That’s not OK…but what is?

Jodie Warren, SEND Coach & Consultant, Jodie Warren Coaching
22nd January 2024

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Teaching children to regulate their emotions requires time and it requires patience. These are not skills we acquire overnight but they are essential skills to acquire. In previous articles we’ve explored the importance of being able to recognise and name our emotions as well as the recognise when or if we need to change how we’re feeling or need to allow ourselves to feel it, however uncomfortable that might be.

However, sometimes we do need to change how we’re feeling. Sometimes how we’re feeling in a moment isn’t helpful to us or the way in which we’re expressing that emotion isn’t safe for us or others. Feeling a bit nervous before an interview makes sense but feeling terrified is unlikely to help us come across as well as we could. Equally if we’ve had an argument with someone and we’re feeling really angry, going back into that conversation still furious isn’t going to help us find a solution. If instead we can first find ways to calm ourselves, we’re far more likely to be able to get the result we’re hoping for, whether in the conversation or the interview.

The challenge for many practitioners can be how children regulate their emotions. Maybe they shout or throw or hit when they’re upset or maybe they run away and hide. These are all valid ways of expressing or regulating those difficult emotions but if you don’t know where a child is, or if they’re hurting themselves or others, how can we support them to learn different ways to achieve the same result?

  1. Differentiate between the feeling and the action:‘it’s OK to feel angry, it’s not OK to hit’.

  2. Share how you regulate your emotions: as Dr Becky Kennedy says ‘children are born into this world with all the big emotions & none of the skills’. Some of these skills we can teach but many of these skills will be acquired through watching how others handle those big emotions. In a calm moment (for both of you) draw or share ideas of how you process difficult emotions to open up discussion about what they could try.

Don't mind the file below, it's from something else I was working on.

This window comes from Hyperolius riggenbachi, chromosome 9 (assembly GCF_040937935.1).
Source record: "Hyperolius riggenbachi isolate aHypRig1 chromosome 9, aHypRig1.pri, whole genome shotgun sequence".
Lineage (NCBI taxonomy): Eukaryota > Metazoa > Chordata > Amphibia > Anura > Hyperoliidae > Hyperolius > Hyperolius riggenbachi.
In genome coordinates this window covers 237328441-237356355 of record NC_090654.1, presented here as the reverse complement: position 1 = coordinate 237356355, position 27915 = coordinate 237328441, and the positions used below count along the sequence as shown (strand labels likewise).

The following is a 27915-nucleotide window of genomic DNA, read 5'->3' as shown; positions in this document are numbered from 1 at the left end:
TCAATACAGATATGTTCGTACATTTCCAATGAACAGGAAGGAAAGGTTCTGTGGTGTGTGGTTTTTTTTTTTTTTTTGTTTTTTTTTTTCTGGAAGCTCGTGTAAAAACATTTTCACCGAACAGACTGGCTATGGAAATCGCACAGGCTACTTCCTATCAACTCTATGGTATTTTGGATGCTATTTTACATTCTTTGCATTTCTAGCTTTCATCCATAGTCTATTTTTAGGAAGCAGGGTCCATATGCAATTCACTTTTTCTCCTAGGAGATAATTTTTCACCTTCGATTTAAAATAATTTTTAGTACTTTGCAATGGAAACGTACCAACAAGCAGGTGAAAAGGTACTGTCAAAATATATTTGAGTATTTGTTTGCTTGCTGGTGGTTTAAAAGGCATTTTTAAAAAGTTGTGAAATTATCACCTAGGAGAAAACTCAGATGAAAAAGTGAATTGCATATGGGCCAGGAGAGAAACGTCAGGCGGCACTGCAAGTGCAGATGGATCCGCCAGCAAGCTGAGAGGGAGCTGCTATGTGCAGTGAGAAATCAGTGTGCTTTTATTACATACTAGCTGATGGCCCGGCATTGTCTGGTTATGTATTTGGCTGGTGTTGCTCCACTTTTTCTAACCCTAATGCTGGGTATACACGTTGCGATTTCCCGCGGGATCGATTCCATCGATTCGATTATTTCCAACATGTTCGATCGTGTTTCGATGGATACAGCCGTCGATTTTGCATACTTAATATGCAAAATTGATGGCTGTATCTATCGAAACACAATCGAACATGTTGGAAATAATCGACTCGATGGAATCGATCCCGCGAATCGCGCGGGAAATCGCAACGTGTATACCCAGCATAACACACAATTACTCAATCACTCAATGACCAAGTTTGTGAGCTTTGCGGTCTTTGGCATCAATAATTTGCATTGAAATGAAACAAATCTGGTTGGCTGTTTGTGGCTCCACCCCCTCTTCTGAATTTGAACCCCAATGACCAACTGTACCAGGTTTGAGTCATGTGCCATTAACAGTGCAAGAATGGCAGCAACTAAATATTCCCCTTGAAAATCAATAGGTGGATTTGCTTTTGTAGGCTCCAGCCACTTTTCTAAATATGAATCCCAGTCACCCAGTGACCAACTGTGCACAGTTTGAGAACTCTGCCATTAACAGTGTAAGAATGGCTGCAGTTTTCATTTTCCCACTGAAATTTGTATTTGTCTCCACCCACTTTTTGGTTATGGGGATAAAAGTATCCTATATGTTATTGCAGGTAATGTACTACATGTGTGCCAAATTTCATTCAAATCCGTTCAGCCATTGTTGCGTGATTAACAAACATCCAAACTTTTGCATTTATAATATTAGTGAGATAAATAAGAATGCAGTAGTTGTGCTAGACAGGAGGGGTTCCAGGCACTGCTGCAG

3. Identify an alternative that works for them: when we just tell our child to stop a behaviour that’s helping them to regulate without giving them a different strategy we’re not offering an alternative they can start to learn. As a result, the next time they’re struggling we’re likely to see the same regulating behaviour. In a calm moment you could try agreeing possible strategies they could use next time they’re upset. There is no blueprint for ‘the right’ strategies, it’s about finding strategies that work for them and the way their brain works.

Maybe when they’re feeling cross they knock over other people’s games or bite. You might agree that ‘when you feel cross it’s not OK to hurt people. You can: squash big balls of play doh, pull on a theraband or go on the trampoline’. For some children having this as a visual can help too as they don’t then need to process spoken words when they’re upset. Jodie Warren, SEND Coach & Consultant, Jodie Warren Coaching

By providing an alternative you’re giving your child a way of regulating themselves that’s safe for them and for others.

  1. Make sure you’re calm: in the words of Bruce Perry ‘a dysregulated adult never regulated a dysregulated child’. If you find yourself getting stressed and overwhelmed it can be incredibly hard to model managing those big emotions. It can also be really hard to respond in a way that makes things better and not worse. In those moments recognise it may be that you’re not the best person to support. You might consider:
  • What can you do to look after yourself so you have greater capacity to cope when things are difficult?
  • What strategies can you use in the moment when you feel yourself dysregulating?
  • And if all else fails, how could you communicate that you’re struggling with a colleague so you can swap and have a ‘change of face’?

In taking the time to learn more about how emotional regulation works we can change how we model and support this process. In doing so we can proactively support both our own and children’s long-term emotional wellbeing.

To learn more about emotional regulation join me at the Childcare and Education Expo on Friday 1st March 2024, contact me on or connect here. 

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